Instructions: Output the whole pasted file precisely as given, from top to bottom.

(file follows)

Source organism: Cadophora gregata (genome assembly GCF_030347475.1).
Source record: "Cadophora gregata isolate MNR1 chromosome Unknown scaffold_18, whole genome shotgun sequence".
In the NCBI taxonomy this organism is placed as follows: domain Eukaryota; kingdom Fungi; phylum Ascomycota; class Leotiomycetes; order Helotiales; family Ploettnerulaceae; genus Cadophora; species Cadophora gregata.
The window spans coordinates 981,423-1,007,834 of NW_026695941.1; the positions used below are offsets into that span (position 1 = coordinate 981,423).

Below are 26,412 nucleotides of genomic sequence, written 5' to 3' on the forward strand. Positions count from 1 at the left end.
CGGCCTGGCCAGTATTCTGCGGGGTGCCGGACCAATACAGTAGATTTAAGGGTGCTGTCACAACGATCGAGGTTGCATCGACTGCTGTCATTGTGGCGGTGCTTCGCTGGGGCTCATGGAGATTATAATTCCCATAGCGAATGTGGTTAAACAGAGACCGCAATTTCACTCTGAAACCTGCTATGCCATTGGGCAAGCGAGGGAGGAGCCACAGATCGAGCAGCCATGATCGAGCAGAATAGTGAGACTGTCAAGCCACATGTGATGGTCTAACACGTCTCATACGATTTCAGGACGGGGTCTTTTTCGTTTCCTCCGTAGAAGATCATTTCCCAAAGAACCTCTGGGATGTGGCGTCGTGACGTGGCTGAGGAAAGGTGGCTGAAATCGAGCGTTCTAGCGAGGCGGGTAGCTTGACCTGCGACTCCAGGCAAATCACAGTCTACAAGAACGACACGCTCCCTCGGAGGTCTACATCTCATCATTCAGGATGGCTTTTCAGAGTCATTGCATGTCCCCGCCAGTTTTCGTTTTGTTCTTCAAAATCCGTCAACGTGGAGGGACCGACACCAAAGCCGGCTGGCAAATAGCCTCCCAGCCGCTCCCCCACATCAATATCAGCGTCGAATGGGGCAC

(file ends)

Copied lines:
Source organism: Cadophora gregata (genome assembly GCF_030347475.1).
Source record: "Cadophora gregata isolate MNR1 chromosome Unknown scaffold_18, whole genome shotgun sequence".
In the NCBI taxonomy this organism is placed as follows: domain Eukaryota; kingdom Fungi; phylum Ascomycota; class Leotiomycetes; order Helotiales; family Ploettnerulaceae; genus Cadophora; species Cadophora gregata.
The window spans coordinates 981,423-1,007,834 of NW_026695941.1; the positions used below are offsets into that span (position 1 = coordinate 981,423).

Below are 26,412 nucleotides of genomic sequence, written 5' to 3' on the forward strand. Positions count from 1 at the left end.
CGGCCTGGCCAGTATTCTGCGGGGTGCCGGACCAATACAGTAGATTTAAGGGTGCTGTCACAACGATCGAGGTTGCATCGACTGCTGTCATTGTGGCGGTGCTTCGCTGGGGCTCATGGAGATTATAATTCCCATAGCGAATGTGGTTAAACAGAGACCGCAATTTCACTCTGAAACCTGCTATGCCATTGGGCAAGCGAGGGAGGAGCCACAGATCGAGCAGCCATGATCGAGCAGAATAGTGAGACTGTCAAGCCACATGTGATGGTCTAACACGTCTCATACGATTTCAGGACGGGGTCTTTTTCGTTTCCTCCGTAGAAGATCATTTCCCAAAGAACCTCTGGGATGTGGCGTCGTGACGTGGCTGAGGAAAGGTGGCTGAAATCGAGCGTTCTAGCGAGGCGGGTAGCTTGACCTGCGACTCCAGGCAAATCACAGTCTACAAGAACGACACGCTCCCTCGGAGGTCTACATCTCATCATTCAGGATGGCTTTTCAGAGTCATTGCATGTCCCCGCCAGTTTTCGTTTTGTTCTTCAAAATCCGTCAACGTGGAGGGACCGACACCAAAGCCGGCTGGCAAATAGCCTCCCAGCCGCTCCCCCACATCAATATCAGCGTCGAATGGGGCAC